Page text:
You may want to make what you think is a bad call if you believe this play will keep other players from running over you. If you find that you have been forced to throw away your hand on the end two or three times in a row, you must be prepared to call the next time with a hand that you normally wouldn’t call with. This is because you can assume that your opponents have noticed your folding and are apt to try to bluff you. A less obvious situation where you should think of the future is to sometimes check a good hand in early position on the flop and then check it again on fourth street, even if there was no bet on the flop. Not only may you catch someone stealing on fourth street, but this check also might allow you to steal the pot on fifth street in a future hand when there has been no betting up to that point(especially when an irrelevant card hits the board).


You are in a blind position in a multiway pot and call a raise before the flop with Ad6d. The flop comes Ac 6h 2s. Since giving a free card does not appear to be dangerous, this is the type of hand that you may want to check twice if no one bets. On the surface this is a debatable play. But as just stated, it can work for you both in this hand and in future hands, since it sets up future steals on fifth street after checking twice. However, you occasionally might want to do something that is theoretically incorrect to create an impression for the future. Once you have opponents thinking one way, you can take advantage of that thinking later.

Finally, keep in mind that these types of plays will work against players who are good enough to try to take advantage of their new-found knowledge, but who are not good enough to realize that you know this, and that they should therefore ignore it. In hold ’em, as in all poker games, there seems to be a large group of players who like to “realize things.” You must know how these people think and whether they are thinking only on the level that you are giving them credit for. If they think on a still higher level, you must step up to that level.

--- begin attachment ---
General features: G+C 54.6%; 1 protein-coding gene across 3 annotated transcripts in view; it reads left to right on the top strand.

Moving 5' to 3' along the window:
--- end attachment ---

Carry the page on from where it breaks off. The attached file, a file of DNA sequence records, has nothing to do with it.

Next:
Psychology is an extremely important aspect of Texas hold ’em. If you always play a certain hand in a certain position a certain way, your game can use a lot of improvement.

You must consider:

  1. Your opponents
  2. How the current hand has been played
  3. How former hands were played
  4. Your opponents’ perceptions of you, and so on

Many of the concepts in this section are most powerful against decent players – that is, players who play in predictable patterns and who can realize things when at the poker table, especially if they play “weak tight”. Against bad players, straightforward play is usually the best approach, and against extremely good players, these ideas probably will only keep you about even with them.


  1. How To Use Your Position In Poker?
  2. How To Raise In Hold ’em Correctly?
  3. How To Play Heads-Up Versus Multiway?
  4. Types Of Poker Players And How To Play Against Them?
  5. Inducing Bluffs. (Advanced Poker Concepts)
  6. How And When You Should Bluff?
  7. How To Check-Raise In Poker Correctly?
  8. How To See A Free Card In Hold-em?